Ancient Assyrian city of Mardin - The city and its surrounds were absorbed into Assyria proper during the Middle Assyrian Empire (1365-1020 BC), and then again during the Neo Assyrian Empire (911-605 BC).
The ancient name was rendered as Izalā in Old Persian, and during the Achaemenid Empire (546-332 BCE) according to the Behistun Inscription it was still regarded as an integral part of the geo-political entity of Assyria (Achaemenid Assyria, Athura).
It survived into the Assyrian Christian[disambiguation needed] period as the name of Mt. Izala (Izla), on which in the early 4th century AD stood the monastery of Nisibis, housing seventy monks.
In the Roman period, the city itself was known as Marida (Merida), from a Syriac/Assyrian Neo-Aramaic language name translating to "fortress".
Between c.150 BC and 250 AD (apart from a brief Roman intervention when it became a part of Assyria (Roman province) it was part of the Neo-Assyrian kingdom of Osroene.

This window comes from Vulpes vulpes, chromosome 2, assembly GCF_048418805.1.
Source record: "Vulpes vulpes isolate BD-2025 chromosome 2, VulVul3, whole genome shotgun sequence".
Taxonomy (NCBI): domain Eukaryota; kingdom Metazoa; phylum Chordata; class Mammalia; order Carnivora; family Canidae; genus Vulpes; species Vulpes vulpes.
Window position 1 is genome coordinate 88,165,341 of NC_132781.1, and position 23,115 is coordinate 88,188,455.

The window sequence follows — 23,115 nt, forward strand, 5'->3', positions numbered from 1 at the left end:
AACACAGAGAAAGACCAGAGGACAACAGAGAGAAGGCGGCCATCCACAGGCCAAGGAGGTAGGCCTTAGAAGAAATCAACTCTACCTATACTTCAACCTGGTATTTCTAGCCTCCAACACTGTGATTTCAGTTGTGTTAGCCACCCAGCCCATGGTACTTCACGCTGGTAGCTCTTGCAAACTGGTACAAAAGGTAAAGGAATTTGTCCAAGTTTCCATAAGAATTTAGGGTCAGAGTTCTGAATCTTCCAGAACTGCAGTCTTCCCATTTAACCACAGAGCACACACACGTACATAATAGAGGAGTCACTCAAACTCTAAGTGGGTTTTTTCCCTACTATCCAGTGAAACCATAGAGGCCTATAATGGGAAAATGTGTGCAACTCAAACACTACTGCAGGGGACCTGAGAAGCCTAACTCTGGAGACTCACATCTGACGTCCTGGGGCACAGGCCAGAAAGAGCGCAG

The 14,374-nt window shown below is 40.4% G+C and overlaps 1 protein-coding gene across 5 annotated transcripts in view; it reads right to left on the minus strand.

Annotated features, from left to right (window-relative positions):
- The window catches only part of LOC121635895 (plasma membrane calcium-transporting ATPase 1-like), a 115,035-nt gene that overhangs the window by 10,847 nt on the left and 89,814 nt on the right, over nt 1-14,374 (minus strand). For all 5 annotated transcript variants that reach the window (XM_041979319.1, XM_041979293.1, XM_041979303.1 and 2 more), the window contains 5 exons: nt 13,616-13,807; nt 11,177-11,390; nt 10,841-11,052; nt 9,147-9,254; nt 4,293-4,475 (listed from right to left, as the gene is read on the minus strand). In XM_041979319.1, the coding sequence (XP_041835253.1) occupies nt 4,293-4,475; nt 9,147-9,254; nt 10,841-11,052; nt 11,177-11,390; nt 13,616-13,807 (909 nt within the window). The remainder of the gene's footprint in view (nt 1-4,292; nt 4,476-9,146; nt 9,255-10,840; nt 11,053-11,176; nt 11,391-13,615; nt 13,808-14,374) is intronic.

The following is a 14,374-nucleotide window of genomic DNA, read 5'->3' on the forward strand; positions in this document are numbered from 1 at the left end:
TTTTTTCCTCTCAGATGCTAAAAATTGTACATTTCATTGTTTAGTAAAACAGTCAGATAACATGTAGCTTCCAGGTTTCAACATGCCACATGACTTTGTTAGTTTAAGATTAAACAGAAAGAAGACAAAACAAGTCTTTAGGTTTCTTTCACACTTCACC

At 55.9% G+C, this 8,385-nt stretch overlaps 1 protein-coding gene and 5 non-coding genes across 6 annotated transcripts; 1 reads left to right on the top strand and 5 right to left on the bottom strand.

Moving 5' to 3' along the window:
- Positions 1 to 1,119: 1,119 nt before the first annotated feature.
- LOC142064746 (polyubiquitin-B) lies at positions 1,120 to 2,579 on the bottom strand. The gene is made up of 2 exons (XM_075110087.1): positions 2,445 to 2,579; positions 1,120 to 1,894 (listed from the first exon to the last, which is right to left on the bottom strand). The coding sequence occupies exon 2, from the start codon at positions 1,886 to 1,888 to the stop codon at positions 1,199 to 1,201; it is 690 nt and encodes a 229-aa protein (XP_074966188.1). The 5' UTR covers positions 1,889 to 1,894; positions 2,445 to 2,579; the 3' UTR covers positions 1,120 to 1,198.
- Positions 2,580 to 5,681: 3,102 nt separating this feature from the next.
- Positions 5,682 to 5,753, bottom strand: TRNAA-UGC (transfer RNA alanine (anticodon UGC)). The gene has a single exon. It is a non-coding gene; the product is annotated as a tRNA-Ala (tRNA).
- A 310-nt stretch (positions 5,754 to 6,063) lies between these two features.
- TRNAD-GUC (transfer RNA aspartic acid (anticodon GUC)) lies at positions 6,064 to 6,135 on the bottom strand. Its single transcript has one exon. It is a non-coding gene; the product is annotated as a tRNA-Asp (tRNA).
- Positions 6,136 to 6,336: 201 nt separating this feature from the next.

In the late 3rd century AD Shapur II conquered Mardin and Osroene into the Sassanid Empire (224-651 AD) after which the region became part of the province of Assuristan.
During the medieval period, the town (which retained significant Assyrian and Armenian populations) became the centre for episcopal sees of Armenian Apostolic, Armenian Catholic, Assyrian, Syriac Catholic, churches, as well as a stronghold of the Syriac Orthodox Church , whose patriarchal see was headquartered in the nearby Saffron Monastery from 1034 to 1924.
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